By Theresa Walker / Orange County Register
Originally published in Orange County Register.
By getting property owners and others to accept renters with vouchers, a project with the United Way, Welcome Home OC, is off to a strong start.
In the world of those who want to end homelessness, the word of the moment is “collaboration.”
Of course, it’s one thing to talk about collaboration. It’s another to do it.
David Cordero, executive director of the Apartment Association of Orange County, manages to do both.
In September, Cordero brought his association — which represents about 2,900 rental-property owners, property managers and suppliers — into a partnership with Orange County United Way’s Welcome Home OC homeless initiative. Renting to people struggling with homelessness — in a market where less risky tenants aren’t hard to find — hasn’t always been an easy sell in Cordero’s world.
But now the Apartment Association and Welcome Home OC are working together to convince local landlords and property managers that they should rent units to homeless people who are using government vouchers to help pay for a place to live. Cordero’s group and United Way are providing workshops and other outreach to ease concerns about potential tenants and about the challenges in handling vouchers.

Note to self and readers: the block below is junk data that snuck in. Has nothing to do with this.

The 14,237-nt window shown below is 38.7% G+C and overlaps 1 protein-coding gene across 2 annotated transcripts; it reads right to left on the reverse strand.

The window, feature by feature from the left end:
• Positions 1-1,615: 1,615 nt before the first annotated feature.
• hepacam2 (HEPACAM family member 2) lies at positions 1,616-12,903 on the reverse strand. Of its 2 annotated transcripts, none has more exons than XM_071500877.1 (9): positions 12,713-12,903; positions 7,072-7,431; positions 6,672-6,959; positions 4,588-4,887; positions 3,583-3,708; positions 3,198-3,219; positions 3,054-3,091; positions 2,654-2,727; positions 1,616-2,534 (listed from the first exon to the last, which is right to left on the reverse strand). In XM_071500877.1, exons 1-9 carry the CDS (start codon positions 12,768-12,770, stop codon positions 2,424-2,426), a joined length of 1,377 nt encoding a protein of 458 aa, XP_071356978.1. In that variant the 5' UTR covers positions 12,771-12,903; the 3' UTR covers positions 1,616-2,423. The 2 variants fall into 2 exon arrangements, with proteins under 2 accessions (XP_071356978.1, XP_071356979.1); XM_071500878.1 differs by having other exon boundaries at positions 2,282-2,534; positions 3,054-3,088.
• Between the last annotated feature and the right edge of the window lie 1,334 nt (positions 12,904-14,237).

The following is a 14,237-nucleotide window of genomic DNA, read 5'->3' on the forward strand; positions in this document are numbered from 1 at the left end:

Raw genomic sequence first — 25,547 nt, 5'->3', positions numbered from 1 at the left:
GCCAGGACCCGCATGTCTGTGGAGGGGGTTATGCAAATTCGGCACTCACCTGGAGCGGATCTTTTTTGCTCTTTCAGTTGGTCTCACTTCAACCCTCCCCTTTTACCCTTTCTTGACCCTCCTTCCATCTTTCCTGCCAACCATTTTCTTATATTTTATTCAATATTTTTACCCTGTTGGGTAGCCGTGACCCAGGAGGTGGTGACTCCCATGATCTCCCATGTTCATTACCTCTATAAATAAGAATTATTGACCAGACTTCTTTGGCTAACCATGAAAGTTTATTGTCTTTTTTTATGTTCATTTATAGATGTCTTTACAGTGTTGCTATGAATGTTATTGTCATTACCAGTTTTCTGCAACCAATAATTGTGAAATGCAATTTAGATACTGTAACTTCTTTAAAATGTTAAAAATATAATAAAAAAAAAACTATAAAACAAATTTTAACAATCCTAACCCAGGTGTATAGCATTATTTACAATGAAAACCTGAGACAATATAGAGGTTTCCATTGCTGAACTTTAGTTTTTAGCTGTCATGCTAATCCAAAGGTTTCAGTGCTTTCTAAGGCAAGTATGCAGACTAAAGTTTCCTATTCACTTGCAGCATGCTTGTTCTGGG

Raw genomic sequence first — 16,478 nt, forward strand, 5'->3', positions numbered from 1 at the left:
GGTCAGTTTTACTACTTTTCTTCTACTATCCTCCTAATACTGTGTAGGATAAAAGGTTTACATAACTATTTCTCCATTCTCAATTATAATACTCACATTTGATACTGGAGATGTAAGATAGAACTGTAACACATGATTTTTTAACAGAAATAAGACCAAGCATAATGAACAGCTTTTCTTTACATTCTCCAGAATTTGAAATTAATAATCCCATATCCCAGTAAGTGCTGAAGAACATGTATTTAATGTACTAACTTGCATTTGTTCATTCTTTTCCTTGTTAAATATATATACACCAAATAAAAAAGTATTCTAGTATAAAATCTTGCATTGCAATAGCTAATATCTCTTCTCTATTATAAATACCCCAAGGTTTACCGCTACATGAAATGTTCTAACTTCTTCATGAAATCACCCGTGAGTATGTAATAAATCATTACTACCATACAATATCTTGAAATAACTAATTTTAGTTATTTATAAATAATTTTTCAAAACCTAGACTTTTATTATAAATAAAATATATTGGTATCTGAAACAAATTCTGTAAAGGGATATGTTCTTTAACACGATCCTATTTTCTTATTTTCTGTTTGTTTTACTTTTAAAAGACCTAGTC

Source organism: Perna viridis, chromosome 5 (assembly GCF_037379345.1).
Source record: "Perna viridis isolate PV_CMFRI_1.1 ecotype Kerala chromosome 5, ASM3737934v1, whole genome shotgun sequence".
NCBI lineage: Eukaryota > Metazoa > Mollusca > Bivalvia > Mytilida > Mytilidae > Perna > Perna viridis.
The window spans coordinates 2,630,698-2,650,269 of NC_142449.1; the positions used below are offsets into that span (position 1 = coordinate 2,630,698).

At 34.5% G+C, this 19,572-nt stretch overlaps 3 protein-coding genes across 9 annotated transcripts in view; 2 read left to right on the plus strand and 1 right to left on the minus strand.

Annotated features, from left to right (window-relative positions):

Collaboration with the Apartment Association is crucial to Welcome Home OC’s success: Members own or operate some 85,000 rental units, from small apartment buildings to sprawling complexes, throughout Orange County.
And, according to people connected with the program, Cordero’s work in educating his members and encouraging them to participate has been crucial to the project’s early success.
“He has been a force all throughout the year in terms of getting us where are today,” said Sue Parks, president and chief executive officer of Orange County United Way.
Perception and reality
Welcome Home OC officially launched in March, but United Way had been testing the waters with a pilot program since late 2018. The initial goal was to get 100 people into some kind of permanent home by the end of 2019.
As of early this week, the project has housed 110 formerly homeless people — individuals and families — whose rents are being subsidized with federally-issued vouchers from programs such as Section 8 and Veterans Affairs Supportive Housing. And more than half of those tenants — 57 — are renting units made available by members of the Apartment Association.
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